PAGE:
Join jaguars.com senior editor Vic Ketchman as he tackles the fans' tough questions.
Keith from Montgomery, PA:
Just wondering if you think the Steelers will have a QB controversy for the days leading up to the Monday night game with the Jags.
Vic: The real issue is whether or not Ben Roethlisberger is going to play against the Jaguars. The Steelers are very fortunate to have a backup quarterback such as Charlie Batch. He's satisfied to be a backup and has no illusions of being anything more. You couldn't play a whole season with him, but he gave the Steelers what they needed for one game against Miami and he did it twice last season, too. In my opinion, the Steelers wouldn't have even made it into the playoffs last season had it not been for Batch. Now, what about Roethlisberger? That's going to be the question of the week.
Paul from Herndon, VA:
I realized my ability to dictate what my own eyes see on TV about five years ago and I have not seen a single episode of "Sportscenter" since. I wish more would follow in my footsteps so that maybe ESPN would be forced to actually produce quality programming.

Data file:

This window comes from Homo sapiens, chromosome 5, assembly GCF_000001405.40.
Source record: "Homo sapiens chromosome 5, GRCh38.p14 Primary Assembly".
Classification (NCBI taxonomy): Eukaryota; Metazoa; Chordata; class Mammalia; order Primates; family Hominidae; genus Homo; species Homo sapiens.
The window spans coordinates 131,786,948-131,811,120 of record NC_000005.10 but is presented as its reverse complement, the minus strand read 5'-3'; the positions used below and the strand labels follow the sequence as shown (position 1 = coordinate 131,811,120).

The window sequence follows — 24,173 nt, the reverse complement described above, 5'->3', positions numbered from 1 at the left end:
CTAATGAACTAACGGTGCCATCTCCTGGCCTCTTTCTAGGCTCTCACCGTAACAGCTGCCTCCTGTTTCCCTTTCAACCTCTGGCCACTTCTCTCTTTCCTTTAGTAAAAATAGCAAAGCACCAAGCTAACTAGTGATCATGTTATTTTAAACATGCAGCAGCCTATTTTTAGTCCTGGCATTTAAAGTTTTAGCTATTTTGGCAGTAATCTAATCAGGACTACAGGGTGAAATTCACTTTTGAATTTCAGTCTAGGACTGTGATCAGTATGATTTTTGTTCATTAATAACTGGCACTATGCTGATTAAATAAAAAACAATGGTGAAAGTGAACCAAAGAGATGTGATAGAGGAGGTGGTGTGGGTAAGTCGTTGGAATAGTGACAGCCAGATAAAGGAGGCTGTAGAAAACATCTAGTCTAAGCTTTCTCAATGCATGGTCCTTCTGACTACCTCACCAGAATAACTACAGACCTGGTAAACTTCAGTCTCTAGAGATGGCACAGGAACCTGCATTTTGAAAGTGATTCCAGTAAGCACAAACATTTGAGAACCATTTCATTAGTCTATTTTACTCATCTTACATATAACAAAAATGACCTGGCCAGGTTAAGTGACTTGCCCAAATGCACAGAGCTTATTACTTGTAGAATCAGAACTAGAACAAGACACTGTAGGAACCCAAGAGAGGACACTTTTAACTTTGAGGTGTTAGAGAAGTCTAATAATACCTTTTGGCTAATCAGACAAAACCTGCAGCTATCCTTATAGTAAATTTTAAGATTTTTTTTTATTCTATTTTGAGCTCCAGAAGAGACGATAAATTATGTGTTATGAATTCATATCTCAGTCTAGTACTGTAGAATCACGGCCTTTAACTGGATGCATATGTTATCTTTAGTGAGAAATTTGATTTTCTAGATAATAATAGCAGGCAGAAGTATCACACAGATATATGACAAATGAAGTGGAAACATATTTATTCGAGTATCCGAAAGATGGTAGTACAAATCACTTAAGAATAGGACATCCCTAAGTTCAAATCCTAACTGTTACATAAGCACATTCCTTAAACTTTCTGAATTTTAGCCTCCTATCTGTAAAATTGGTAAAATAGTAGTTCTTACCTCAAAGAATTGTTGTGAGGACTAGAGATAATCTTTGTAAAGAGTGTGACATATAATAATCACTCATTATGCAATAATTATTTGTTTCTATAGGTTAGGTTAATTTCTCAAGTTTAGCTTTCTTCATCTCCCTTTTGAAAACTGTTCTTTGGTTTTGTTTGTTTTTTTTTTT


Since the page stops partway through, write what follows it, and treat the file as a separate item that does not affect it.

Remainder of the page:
Vic: Be the master of your eyes. I think we should turn it into a campaign.
Tim from Bella Vista, AR:
Your 50-14 comment; ouch! You're heartless in your comments. I knew a guy once that ribbed people about their imperfections. I guess he had low self-esteem. Are you cruel or do you have low self-esteem?
Vic: I don't know, just don't hate me, please.
Danny from Alma, AR:
Obsessing about 50-14. I laughed my you know what off. Has Jacksonville ever had a player besides Matt Jones that the entire state or college he came from has been obsessed with? With that being said, I am now a Jags and a Vic fan. Thanks for keeping us country folk informed.
Vic: Chad Owens is the other guy. Hawaii has a game coming up at Boise State. I'm going to keep an eye out for that score. The week after that game might be a bad time for someone from Hawaii to ask me when Owens is going to get a chance to be a number one receiver.
David from Ponca City, FL:
I can't believe you blogged that Anthony Henry had a near interception and then said the receivers are not getting open. If Byron Leftwich throws in front instead of way behind it's a completion. Way to go, Byron homer.
Vic: How did you like Leftwich on Sunday? He passed for 237 yards and a touchdown, and completed 10 consecutive passes. He also ran for a touchdown. Pretty good, huh?
James from Sierra Vista, AZ:
The victory over the Cowboys made me remember last year's opening-day victory over the Seahawks, when the Jags made them look bad. Do you think the Cowboys' ineptitude is because they are a bad team, or because the Jaguars are that good?